Presentation Title

A New Ethical Hypothesis for the Sacrifice of Isaac

Presenter Information

Arlyn Drew, Andrews UniversityFollow

Presenter Status

PhD Candidate, ABD. Seminary: Theology and Christian Philosophy

Presentation Type

Oral Presentation

Location

Buller Hall, Room 250

Start Date

23-5-2019 10:10 AM

Presentation Abstract

Abraham’s test of the sacrifice of Isaac in Genesis 22 hangs on God’s words. God’s last speech in the test functions as a divine interpretation of Abraham’s actions in the test (“because you have done this thing“ v. 16), for the covenant blessings (vv. 16-18) sequentially evoke all of Abraham’s seven covenant revelations except for the sixth (Abraham’s intercession in Gen 18). Since the covenant lessons are used as the divine norm for evaluating Abraham, one logical interpretative hypothesis for the test is a covenant-crisis challenge designed to elicit a comprehensive covenant response from the divinely trained Abraham. This covenant interpretation satisfies the coherence criteria by aligning all three divine speeches uni-directionally and satisfies the correspondence criteria of the details in the test. However, Abraham’s actions demonstrated compliant literal obedience and resurrection faith instead. The ensuing interaction of the anthropocentric (Abraham) and theocentric (God) viewpoints are captured by the uneven structure of actional dynamics, which, if reconstructed symmetrically according to the literary chiasm, indicates the ideal covenantal response to the test according to the narrator.

Biographical Sketch

Arlyn S. Drew M.D., MBA, M.Div, Mom of six wonderful rascals.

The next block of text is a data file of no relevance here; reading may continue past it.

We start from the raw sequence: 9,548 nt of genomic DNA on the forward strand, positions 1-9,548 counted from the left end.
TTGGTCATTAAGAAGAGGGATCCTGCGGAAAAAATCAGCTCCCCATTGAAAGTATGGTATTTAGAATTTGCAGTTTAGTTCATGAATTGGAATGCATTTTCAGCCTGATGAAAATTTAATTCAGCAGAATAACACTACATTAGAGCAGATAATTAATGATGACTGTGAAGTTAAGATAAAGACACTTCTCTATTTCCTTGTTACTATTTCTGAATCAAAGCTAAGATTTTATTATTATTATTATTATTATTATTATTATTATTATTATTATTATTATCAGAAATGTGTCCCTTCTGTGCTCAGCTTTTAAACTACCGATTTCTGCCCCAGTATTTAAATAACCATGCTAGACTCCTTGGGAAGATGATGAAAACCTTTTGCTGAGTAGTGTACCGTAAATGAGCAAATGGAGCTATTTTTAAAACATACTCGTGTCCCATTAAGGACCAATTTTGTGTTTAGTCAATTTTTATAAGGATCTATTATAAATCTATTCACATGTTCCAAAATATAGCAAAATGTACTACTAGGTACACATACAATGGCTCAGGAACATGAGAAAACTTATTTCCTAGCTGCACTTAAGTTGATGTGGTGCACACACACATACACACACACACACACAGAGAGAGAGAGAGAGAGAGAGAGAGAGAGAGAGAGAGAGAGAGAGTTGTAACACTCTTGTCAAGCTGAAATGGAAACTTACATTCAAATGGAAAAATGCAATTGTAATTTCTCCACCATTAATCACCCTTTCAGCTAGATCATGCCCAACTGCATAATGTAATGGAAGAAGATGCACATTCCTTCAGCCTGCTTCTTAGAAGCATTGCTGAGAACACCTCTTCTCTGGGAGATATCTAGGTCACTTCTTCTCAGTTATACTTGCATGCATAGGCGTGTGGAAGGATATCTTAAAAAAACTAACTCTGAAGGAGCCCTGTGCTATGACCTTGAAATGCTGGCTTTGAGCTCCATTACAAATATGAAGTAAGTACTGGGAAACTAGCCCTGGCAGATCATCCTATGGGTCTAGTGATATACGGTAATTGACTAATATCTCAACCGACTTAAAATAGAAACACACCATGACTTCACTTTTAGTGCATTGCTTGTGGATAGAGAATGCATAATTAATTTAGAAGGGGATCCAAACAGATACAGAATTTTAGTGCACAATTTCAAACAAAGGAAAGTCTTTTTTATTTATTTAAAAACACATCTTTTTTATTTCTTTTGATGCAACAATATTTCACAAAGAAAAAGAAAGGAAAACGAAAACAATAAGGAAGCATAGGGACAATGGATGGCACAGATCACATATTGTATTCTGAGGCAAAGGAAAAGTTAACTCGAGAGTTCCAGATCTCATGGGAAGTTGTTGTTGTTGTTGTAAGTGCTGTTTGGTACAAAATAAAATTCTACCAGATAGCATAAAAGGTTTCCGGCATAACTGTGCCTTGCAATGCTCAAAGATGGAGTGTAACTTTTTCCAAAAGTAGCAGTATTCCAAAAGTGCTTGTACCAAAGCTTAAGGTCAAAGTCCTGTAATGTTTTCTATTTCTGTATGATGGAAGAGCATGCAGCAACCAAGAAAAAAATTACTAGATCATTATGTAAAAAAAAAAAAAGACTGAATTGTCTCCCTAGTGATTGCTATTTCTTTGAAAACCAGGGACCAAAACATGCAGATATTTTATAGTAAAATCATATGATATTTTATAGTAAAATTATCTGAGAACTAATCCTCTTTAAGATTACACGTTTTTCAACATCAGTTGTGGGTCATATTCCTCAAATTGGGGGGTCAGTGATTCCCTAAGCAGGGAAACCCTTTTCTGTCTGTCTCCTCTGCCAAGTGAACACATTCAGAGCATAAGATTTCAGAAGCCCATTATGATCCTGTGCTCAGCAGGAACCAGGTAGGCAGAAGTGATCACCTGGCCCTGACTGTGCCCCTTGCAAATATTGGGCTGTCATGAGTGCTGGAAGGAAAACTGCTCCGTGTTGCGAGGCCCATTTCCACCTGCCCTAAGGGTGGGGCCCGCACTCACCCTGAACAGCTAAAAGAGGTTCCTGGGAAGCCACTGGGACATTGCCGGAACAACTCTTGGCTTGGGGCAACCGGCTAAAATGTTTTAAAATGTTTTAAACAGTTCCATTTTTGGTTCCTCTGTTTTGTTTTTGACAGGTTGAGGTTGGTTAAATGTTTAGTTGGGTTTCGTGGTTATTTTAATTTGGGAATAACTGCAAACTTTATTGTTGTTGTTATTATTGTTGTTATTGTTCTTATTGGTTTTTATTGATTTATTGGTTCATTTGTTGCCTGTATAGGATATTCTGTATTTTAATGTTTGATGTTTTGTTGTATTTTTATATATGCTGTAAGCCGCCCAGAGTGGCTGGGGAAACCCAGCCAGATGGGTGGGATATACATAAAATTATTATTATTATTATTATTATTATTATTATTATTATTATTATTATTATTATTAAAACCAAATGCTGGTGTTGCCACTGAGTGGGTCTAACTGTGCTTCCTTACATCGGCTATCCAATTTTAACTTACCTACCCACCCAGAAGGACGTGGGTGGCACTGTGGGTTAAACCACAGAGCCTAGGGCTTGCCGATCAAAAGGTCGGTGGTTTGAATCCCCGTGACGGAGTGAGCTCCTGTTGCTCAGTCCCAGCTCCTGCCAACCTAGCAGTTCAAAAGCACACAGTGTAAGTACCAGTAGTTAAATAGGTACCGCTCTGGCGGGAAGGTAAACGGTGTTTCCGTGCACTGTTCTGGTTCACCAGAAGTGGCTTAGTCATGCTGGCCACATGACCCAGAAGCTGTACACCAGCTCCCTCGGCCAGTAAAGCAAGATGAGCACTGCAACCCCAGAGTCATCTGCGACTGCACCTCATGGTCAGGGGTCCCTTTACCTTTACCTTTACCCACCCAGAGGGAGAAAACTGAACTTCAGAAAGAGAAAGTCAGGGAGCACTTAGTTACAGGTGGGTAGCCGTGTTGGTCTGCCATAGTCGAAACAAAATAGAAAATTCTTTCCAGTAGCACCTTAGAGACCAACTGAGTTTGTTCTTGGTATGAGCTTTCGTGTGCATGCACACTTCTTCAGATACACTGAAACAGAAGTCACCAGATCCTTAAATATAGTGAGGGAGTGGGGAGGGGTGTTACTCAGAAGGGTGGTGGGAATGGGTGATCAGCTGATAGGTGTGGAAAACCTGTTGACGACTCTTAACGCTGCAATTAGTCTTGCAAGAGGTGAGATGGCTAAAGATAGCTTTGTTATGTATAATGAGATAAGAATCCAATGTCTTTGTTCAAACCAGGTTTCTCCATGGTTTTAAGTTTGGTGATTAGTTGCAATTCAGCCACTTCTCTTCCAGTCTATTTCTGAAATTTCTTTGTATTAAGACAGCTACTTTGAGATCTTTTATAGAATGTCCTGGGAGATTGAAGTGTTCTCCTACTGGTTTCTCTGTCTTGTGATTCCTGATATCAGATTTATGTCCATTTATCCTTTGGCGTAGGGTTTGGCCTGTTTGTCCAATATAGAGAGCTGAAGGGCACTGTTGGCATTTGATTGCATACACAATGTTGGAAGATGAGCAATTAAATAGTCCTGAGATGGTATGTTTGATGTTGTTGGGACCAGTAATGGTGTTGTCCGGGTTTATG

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May 23rd, 10:10 AM

A New Ethical Hypothesis for the Sacrifice of Isaac

Buller Hall, Room 250

Abraham’s test of the sacrifice of Isaac in Genesis 22 hangs on God’s words. God’s last speech in the test functions as a divine interpretation of Abraham’s actions in the test (“because you have done this thing“ v. 16), for the covenant blessings (vv. 16-18) sequentially evoke all of Abraham’s seven covenant revelations except for the sixth (Abraham’s intercession in Gen 18). Since the covenant lessons are used as the divine norm for evaluating Abraham, one logical interpretative hypothesis for the test is a covenant-crisis challenge designed to elicit a comprehensive covenant response from the divinely trained Abraham. This covenant interpretation satisfies the coherence criteria by aligning all three divine speeches uni-directionally and satisfies the correspondence criteria of the details in the test. However, Abraham’s actions demonstrated compliant literal obedience and resurrection faith instead. The ensuing interaction of the anthropocentric (Abraham) and theocentric (God) viewpoints are captured by the uneven structure of actional dynamics, which, if reconstructed symmetrically according to the literary chiasm, indicates the ideal covenantal response to the test according to the narrator.